Not only did Martin grow up rooting for the Colts, but he said his mother often watched Letterman on television during his childhood. The day prior to the duo’s on-campus appearance, Martin told his mom he would be working with representatives from the NFL. However, it wasn’t until the day of filming he gave her the specifics of the show’s production. The two were equally as thrilled.
“He called me and said, ‘Mom, guess what?’” Lisa Martin said. “He said, ‘Guess who I get to meet?’”
Brandon Martin then told his mother he would meet Manning. His mother said he sounded like an “8-year-old kid” when telling her he was about to meet one of his idols.
Because of COVID-19 concerns, the show’s production took place without any prior notice to the general public. However, that didn’t stop a crowd of passersby from watching the two local legends and Martin film part of the episode. Born and raised a Colts fan, Martin said meeting one of his childhood heroes marked one of the best days of his life.
“I don’t know if there’s a cooler duo you can meet and be around than David and Peyton,” Martin said.
Martin described Manning as one of his “heroes,” and meeting him was like meeting the same person he’d watched on TV for years.
“He’s a really humble, cool guy, and it was really cool to meet a guy who was really impactful on my city for so long.”
Set to receive his Bachelor of Science in marketing this December, Martin said he is excited to resume his football career after his injury sidelined him for most of 2019. He is one of 14 Cardinals on this season’s Leadership Council, which is a group of players voted by their fellow teammates who serve “as the voice of the team and a sounding board for the coaching staff.”
Because of his work ethic and leadership, the Cardinals’ coaching staff also named Martin and eight other players this season’s “Tough Cardinals.” According to the team, those who are selected represent the program’s eight pillars of “tough” — discipline, effort, attitude, passion, competitive toughness, physical toughness, perseverance and influence on others.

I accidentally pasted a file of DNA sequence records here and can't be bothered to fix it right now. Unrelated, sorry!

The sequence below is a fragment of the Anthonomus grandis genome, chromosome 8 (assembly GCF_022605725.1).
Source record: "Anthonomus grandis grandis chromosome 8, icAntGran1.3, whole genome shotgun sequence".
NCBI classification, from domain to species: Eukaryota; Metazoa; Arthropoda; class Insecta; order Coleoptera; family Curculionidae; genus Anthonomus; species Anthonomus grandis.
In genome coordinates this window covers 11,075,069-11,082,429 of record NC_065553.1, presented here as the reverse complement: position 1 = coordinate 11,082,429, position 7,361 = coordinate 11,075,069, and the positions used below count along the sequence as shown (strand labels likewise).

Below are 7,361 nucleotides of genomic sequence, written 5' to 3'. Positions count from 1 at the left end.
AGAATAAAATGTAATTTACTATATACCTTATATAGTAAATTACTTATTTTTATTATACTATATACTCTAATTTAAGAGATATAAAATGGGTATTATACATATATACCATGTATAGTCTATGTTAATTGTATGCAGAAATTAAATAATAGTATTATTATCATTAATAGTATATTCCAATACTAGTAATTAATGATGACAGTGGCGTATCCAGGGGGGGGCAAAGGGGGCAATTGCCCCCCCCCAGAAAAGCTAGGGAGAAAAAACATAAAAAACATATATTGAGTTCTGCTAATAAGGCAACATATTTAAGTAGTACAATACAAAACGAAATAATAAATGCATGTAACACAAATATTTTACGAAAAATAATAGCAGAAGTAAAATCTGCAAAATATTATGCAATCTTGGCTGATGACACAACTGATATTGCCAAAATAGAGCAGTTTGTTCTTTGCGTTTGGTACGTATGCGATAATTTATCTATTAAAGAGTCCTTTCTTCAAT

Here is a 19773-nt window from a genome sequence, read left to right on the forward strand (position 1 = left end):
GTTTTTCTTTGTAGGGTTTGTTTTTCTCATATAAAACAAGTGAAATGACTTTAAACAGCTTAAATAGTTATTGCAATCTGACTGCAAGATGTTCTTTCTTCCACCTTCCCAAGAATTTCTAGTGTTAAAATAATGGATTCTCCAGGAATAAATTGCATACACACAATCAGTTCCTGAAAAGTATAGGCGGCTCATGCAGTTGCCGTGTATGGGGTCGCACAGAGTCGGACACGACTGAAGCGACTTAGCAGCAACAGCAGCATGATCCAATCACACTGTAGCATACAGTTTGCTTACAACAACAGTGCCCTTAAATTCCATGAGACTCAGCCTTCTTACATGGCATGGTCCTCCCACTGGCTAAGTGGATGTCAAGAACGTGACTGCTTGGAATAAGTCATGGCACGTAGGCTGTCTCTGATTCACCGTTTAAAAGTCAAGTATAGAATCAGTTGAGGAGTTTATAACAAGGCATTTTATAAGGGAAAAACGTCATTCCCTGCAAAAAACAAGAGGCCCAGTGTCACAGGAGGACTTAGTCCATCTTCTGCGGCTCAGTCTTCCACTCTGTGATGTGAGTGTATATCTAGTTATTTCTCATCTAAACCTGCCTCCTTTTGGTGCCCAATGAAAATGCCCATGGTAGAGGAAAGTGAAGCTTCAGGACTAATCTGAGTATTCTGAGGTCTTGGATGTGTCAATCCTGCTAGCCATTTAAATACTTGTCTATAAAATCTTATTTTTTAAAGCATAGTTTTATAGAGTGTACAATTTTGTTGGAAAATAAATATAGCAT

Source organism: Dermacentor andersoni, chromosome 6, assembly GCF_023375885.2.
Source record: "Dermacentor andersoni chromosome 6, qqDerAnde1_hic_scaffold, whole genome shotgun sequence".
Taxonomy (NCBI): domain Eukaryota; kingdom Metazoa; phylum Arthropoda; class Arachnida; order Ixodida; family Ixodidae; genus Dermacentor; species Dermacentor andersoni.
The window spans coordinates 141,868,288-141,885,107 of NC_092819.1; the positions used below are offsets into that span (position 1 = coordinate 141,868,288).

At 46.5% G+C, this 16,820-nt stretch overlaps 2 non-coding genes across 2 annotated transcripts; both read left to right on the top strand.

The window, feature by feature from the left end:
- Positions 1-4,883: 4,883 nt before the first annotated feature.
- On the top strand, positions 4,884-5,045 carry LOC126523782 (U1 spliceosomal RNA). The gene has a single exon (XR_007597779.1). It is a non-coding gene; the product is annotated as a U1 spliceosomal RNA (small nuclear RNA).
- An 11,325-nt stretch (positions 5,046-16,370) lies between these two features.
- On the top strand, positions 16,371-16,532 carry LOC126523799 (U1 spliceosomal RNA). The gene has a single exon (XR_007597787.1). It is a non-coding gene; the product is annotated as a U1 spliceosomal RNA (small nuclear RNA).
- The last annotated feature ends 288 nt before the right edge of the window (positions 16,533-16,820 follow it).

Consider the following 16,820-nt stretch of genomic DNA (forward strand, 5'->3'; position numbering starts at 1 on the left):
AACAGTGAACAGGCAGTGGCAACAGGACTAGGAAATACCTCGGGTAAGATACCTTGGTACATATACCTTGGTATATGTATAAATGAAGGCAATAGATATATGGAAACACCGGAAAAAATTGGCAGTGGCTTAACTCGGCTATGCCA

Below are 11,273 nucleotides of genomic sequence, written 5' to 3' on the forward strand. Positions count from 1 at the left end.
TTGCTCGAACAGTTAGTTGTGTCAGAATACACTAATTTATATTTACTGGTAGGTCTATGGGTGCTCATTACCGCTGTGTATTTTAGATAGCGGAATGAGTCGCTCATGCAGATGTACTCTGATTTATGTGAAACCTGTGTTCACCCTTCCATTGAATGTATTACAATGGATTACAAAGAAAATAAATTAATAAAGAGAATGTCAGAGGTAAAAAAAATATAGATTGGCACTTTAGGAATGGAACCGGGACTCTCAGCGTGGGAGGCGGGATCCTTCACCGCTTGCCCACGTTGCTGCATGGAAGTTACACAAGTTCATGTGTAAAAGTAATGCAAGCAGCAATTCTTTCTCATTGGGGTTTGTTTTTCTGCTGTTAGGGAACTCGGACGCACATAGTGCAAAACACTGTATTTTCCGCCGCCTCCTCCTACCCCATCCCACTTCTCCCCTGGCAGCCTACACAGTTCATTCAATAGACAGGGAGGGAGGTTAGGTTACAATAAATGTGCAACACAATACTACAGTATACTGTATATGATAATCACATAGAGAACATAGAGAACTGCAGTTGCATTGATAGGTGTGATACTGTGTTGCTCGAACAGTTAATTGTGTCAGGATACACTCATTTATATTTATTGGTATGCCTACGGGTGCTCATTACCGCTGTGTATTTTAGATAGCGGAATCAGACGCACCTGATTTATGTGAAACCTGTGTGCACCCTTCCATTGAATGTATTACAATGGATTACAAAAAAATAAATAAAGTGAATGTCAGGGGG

This is Martin’s third season receiving the distinction, and head coach Mike Neu said Martin is the hardest worker on this season’s team.
“He elevates everybody else,” Neu said. “Everything you could ask a young man from a leadership standpoint — he truly elevates everyone around him. He does a great job of communicating with his teammates if something’s not up to our standards.”
Although the Cardinals’ defense struggled in 2019, allowing an average of 34 points per game, Martin is excited to work with first-year defensive coordinator Tyler Stockton. Martin said he admires Stockton’s leadership and willingness to connect with players on a personal level.
“There’s nobody else I’d rather play football for than Stockton,” Martin said. “He cares about us a lot as people even more than players. I know, a lot of times, if I go talk to coach, it’s about football a lot, but it’s the same amount as just my personal life and things I have going on.”
Since playing his first game with the Cardinals in 2017, Martin has recorded 153 tackles throughout his collegiate career. He recorded a career-high 15 in Ball State’s 38-31 win over Eastern Michigan Nov. 11.
“Brandon Martin is going to give his best effort every single day,” Neu said. “When you go to the weight room, it’s not a surprise to hear our strength and conditioning staff talk about how hard he works in the weight room. Nobody works harder than he does — it doesn’t matter who you talk to in our program.”
From volunteering with his mother to contributing in the Ball State community, Martin believes love is the most important thing in the world — something his mother taught him at a young age.
“It’s just so important to love one another,” he said. “We all go through things in life, and we all need a shoulder to lean on. Those are the things that matter. Jobs may come and go, but what’s really going to last is friendships and relationships.”
Contact Connor Smith with comments at firstname.lastname@example.org or on Twitter @cnsmith_19.